Reports say Forever 21
is considering bankruptcy
Clothing retailer Forever 21 is reportedly preparing to file for bankruptcy, according to published reports.
Bloomberg says a turnaround plan for the chain has been unsuccessful and talks to obtain additional cash from lenders aren’t going well.
Forever 21 is said to be considering a Chapter 11 filing. That would allow it to remain open, restructuring debt and exiting leases for stores that aren’t meeting sales goals.
Officials with the Los Angeles-based chain didn’t respond to requests for comment made by Bloomberg reporters.
There are about 800 Forever 21 stores, including stores at Belden Village Mall, SouthPark Mall in Strongsville and Beachwood Place.
Hackers hit iPhones
over two-year period
Suspected nation-state hackers used malware-laden websites to infect iPhones with spyware in what security researchers are calling the worst general security failure yet affecting the Apple devices.
Announced late Thursday by Google researchers, the vulnerabilities were quietly fixed by Apple in February but only after thousands of iPhone users were believed exposed over more than two years.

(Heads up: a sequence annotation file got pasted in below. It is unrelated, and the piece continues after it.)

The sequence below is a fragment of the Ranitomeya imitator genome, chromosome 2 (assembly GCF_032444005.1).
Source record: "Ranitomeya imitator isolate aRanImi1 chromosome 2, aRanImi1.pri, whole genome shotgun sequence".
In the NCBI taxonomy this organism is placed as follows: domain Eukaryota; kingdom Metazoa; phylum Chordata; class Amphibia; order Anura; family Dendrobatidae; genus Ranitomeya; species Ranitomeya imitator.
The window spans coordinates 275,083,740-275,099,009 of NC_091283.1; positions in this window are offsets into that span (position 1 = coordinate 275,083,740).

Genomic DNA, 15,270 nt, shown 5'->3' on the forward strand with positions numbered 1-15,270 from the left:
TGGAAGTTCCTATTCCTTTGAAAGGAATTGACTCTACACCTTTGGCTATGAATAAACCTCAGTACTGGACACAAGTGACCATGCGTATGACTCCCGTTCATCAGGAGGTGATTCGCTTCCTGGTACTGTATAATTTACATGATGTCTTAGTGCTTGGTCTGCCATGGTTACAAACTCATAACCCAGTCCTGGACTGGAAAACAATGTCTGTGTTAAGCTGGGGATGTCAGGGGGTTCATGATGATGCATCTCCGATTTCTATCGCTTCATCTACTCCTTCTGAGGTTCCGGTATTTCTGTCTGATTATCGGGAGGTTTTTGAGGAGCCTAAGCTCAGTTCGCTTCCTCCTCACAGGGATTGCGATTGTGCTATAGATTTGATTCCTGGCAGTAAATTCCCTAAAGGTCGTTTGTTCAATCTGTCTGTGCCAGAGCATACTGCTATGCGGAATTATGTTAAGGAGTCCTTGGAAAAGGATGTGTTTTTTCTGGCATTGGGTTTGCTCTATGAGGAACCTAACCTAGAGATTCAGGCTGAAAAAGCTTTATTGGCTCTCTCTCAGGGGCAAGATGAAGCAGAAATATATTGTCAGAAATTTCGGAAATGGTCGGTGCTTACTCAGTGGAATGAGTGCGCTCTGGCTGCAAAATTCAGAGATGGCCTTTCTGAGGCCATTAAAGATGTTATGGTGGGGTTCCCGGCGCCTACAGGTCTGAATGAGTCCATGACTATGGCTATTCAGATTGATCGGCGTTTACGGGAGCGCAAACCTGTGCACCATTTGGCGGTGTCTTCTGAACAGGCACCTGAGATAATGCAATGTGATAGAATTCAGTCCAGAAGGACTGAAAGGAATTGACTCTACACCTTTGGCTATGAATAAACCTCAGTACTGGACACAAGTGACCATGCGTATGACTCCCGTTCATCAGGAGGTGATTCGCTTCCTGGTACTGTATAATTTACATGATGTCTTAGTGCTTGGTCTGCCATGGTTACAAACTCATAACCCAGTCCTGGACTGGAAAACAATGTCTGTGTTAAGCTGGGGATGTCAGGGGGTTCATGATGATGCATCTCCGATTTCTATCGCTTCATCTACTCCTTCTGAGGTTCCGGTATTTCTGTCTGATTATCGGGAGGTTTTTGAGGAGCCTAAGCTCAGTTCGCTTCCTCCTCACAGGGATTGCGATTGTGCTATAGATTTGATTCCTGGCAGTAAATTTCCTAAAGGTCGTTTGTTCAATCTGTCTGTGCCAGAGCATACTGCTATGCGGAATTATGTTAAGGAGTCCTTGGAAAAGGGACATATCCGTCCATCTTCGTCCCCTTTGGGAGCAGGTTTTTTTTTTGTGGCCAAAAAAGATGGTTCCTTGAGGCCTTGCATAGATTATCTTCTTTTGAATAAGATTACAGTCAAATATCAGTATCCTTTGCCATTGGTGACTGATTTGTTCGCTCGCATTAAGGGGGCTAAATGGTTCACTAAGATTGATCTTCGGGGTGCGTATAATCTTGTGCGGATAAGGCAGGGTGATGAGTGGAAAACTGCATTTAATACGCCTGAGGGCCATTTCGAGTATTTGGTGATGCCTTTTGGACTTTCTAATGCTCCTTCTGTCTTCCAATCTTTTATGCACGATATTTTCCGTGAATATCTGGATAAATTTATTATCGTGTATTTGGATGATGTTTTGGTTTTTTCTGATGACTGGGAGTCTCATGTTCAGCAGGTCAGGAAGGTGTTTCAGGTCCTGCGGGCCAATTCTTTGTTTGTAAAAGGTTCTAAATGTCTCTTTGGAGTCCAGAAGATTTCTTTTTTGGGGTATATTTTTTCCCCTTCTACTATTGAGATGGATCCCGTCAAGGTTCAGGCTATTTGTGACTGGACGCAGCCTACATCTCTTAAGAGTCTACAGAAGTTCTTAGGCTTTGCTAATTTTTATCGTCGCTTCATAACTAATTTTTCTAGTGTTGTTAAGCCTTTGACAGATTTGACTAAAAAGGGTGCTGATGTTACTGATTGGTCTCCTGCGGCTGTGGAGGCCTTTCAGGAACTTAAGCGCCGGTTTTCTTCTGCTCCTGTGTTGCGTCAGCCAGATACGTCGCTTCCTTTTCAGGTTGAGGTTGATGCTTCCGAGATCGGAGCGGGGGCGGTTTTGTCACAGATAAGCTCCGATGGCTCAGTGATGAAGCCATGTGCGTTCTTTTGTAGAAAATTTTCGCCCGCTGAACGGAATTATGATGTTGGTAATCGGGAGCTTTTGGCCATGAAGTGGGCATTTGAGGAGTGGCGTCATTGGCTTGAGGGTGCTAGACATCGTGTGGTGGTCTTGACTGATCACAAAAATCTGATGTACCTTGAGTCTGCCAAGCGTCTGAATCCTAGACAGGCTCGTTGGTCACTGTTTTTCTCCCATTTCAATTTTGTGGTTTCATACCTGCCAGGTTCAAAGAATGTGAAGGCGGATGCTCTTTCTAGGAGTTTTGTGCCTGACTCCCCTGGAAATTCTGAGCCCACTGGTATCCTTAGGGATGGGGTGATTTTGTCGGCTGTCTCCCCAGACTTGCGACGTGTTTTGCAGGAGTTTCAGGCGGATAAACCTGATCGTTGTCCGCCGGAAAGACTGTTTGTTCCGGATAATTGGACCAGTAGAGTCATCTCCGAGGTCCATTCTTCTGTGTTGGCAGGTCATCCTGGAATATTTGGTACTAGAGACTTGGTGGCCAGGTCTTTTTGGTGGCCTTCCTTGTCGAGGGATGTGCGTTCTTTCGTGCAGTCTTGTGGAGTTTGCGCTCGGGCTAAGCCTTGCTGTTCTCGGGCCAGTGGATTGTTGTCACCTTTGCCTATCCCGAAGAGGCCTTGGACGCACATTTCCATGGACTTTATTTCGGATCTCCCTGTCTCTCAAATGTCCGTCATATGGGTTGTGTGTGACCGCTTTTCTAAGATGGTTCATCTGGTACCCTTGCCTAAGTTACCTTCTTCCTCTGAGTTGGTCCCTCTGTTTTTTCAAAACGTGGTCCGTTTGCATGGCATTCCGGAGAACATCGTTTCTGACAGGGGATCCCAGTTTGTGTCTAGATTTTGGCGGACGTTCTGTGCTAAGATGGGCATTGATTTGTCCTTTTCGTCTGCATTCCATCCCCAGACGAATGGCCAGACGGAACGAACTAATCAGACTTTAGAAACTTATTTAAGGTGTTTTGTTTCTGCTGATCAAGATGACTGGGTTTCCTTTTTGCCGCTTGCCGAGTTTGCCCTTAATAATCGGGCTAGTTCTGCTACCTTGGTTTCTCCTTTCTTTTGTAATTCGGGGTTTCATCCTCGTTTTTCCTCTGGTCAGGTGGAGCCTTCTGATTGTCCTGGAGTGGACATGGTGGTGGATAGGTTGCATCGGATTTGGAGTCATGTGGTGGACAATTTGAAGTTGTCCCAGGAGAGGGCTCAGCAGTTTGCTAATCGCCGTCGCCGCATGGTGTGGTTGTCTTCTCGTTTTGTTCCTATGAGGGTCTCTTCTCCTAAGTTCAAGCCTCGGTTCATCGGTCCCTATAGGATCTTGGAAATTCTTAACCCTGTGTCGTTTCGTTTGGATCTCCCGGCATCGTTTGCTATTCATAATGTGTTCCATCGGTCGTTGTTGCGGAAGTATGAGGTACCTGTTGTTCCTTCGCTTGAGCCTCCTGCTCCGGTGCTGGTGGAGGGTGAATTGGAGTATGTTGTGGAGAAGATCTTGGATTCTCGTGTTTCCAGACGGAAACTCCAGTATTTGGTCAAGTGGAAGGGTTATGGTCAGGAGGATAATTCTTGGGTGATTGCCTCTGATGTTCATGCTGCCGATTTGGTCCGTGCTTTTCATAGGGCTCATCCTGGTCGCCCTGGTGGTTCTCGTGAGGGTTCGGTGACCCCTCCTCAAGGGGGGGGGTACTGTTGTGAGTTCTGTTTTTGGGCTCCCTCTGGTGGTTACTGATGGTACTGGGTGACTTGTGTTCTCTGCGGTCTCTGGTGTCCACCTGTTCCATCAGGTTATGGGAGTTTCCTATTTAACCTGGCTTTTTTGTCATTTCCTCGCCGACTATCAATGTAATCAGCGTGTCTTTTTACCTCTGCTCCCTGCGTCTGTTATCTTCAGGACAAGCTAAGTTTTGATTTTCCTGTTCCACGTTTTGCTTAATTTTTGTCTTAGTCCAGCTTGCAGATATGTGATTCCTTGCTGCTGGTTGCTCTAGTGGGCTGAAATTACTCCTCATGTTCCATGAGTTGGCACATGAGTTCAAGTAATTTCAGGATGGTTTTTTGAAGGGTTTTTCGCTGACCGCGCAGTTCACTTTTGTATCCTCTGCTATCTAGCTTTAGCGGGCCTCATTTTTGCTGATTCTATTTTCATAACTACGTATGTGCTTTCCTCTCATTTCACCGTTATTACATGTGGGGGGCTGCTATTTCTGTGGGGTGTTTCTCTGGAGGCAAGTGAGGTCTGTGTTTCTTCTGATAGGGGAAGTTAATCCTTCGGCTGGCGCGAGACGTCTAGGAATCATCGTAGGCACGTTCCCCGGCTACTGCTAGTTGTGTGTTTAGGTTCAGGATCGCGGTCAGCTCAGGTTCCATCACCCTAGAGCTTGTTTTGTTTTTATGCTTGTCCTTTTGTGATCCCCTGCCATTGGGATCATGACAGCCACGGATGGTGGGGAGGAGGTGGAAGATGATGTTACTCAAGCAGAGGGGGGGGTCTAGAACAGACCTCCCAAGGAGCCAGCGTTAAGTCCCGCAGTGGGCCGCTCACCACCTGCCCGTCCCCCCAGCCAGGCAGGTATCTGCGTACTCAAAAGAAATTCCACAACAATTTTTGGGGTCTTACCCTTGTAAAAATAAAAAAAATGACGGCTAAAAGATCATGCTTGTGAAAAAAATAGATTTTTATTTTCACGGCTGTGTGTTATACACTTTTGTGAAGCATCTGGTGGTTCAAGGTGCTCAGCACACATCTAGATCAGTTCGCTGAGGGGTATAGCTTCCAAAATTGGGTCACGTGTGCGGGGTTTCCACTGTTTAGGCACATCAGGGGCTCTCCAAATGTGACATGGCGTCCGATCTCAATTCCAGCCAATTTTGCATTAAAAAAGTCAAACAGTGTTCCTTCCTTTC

The researchers did not say who was behind the cyberespionage or what population was targeted but experts said the operation had the hallmarks of a nation-state effort.
Sensitive data accessed by the spyware included WhatsApp, iMessage and Telegram text messages, Gmail, photos, contacts and real-time location — essentially all the databases on the victim's phone.
Ford recalls trucks, SUVs
over seat-back defects
Ford is recalling more than 550,000 trucks and SUVs in North America because seat backs may not properly restrain people in a crash.
The recall covers certain 2018 through 2020 F-150 pickups, 2019 and 2020 Super Duty trucks, 2018 and 2019 Explorer SUVs, and 2019 and 2020 Expedition SUVs. All have manual driver or front passenger seat-back recliner mechanisms.
Also included are some 2020 Explorer and Lincoln Aviator SUVs with rear seats with manual seat-back mechanisms.
Ford says the trucks may not have a third pawl needed for seat strength.
rises 0.6% in July
U.S. consumer spending grew 0.6% in July, a healthy gain that suggests American shoppers are largely ignoring concerns about trade tensions and driving the economy forward.
The Commerce Department said Friday that personal incomes rose just 0.1%, the smallest gain in 10 months. With spending ahead of incomes, the savings rate fell to 7.7%, the lowest since last November, but still a solid figure by historical standards.
With trade fights discouraging business investment and cutting into exports, consumers are increasingly important to the U.S. economy. Household spending was the principal driver of growth in the April-June quarter, when spending increased by the most in five years.